The mole is one of the central concepts in stoichiometry. We will see it come up time and time again. The word "mole" refers to a specific number of molecules: 6.02 x 1023 molecules. This number is often refered to as "Avogadro's number." A mole is analogous to a dozen in that both refer to a specific number of items. A dozen eggs is 12 eggs, a dozen cars is 12 cars, and a dozen water molecules is 12 molecules.
A mole of eggs would be 6.02x1023 eggs, which is more eggs than you would ever see in everyday life. A mole of water molecules, however, the equivalent of 6.02x1023 water molecules, is about the amount in a small test tube of water. Just as the dozen is a useful quantity for counting eggs, the mole is a useful quantity for counting molecules.
The mole allows us to connect the macroscopic world, the surroundings we percieve, to the molecular scale, where chemistry occurs.
On the macroscopic scale, we think in terms of grams of a substance. On the molecular scale, we think in terms of molecules, in moles. If a substance is in solution, we use molarity, which is moles per liter. The connection between these two realms is made with molecular weight.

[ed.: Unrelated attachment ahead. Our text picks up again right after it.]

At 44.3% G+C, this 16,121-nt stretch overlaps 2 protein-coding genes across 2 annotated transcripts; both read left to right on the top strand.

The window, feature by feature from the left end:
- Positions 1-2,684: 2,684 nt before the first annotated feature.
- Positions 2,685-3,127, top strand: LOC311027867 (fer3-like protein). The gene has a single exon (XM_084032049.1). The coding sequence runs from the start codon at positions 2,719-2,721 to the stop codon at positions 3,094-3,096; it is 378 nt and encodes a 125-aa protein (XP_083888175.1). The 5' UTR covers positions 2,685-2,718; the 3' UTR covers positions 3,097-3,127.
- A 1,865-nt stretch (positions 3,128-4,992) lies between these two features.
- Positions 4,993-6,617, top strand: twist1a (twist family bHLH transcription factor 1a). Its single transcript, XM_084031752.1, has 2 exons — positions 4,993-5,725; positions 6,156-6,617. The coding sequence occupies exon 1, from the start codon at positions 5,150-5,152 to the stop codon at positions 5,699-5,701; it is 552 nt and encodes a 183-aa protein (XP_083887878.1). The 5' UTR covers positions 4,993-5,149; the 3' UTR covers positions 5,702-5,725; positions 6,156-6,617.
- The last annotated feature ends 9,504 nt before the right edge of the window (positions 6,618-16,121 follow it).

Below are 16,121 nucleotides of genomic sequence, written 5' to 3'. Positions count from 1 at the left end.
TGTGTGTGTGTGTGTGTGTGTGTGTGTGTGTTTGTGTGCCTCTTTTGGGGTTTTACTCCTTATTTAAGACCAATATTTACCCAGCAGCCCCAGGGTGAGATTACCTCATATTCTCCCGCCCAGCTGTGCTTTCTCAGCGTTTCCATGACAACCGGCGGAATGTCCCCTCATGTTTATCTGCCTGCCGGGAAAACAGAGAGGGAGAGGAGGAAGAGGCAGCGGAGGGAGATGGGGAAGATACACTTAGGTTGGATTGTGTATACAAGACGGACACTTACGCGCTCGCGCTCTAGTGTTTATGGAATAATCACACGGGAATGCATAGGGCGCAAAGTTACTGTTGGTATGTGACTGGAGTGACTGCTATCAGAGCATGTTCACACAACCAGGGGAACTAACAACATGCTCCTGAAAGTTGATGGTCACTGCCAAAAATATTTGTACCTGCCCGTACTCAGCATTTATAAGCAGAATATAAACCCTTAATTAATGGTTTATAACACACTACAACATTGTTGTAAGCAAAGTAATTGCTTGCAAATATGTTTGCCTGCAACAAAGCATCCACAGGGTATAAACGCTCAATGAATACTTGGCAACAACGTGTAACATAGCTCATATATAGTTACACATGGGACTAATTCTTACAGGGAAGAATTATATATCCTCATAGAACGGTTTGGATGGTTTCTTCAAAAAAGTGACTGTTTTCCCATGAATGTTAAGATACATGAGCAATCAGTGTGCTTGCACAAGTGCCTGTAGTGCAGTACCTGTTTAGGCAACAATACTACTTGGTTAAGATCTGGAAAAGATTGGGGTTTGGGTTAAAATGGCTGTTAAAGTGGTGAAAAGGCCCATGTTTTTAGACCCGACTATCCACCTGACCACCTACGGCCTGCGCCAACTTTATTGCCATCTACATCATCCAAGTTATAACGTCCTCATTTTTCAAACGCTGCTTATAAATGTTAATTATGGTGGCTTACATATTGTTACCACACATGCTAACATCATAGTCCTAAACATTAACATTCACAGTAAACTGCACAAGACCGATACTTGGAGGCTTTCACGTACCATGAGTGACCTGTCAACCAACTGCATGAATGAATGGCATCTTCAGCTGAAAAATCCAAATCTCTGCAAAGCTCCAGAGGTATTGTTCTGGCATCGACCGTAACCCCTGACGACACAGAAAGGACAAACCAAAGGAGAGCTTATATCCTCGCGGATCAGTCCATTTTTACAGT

The molecular weight is the number of grams per mole of a substance, or, less formally, how much a gram of the substance would weigh on the earth's surface. In calculations, this allows us to go back and forth between the amount of substance expressed in grams and the amount of substance expressed in number of molecules, as it is when you're dealing with moles.
So where is this useful?
When we weigh out a certain number of grams of a substance, we are working at the macroscopic scale. If we then perform a chemical reaction, that reaction occurs at the molecular scale. For instance, in the reaction: [see figure below]
one molecule of oxygen reacts with two molecules of hydrogen to produce two molecules of water. If we want to understand how much oxygen or hydrogen will be consumed in a reaction, or how much water will be produced, we need to think in terms of the number of molecules of oxygen, hydrogen, and water. Conversely, in the laboratory, we must deal with grams of hydrogen, oxygen, and water. The molecular weight is the key to going back and forth between the macroscopic scale, where we weigh things, and the microscopic scale, where molecules react with one another.
Another place where the mole is useful is when you know the number of molecules and need to find the weight. For example, chemists will often shine light on a sample and see how much light it absorbs. From this, they can obtain the number of molecules.
The mole has many other applications besides the ones we've touched on, which is why it is such an important concpet to master. It appears, explicitly or implicitly, everywhere molecular weight must be related to the mass of a substance.
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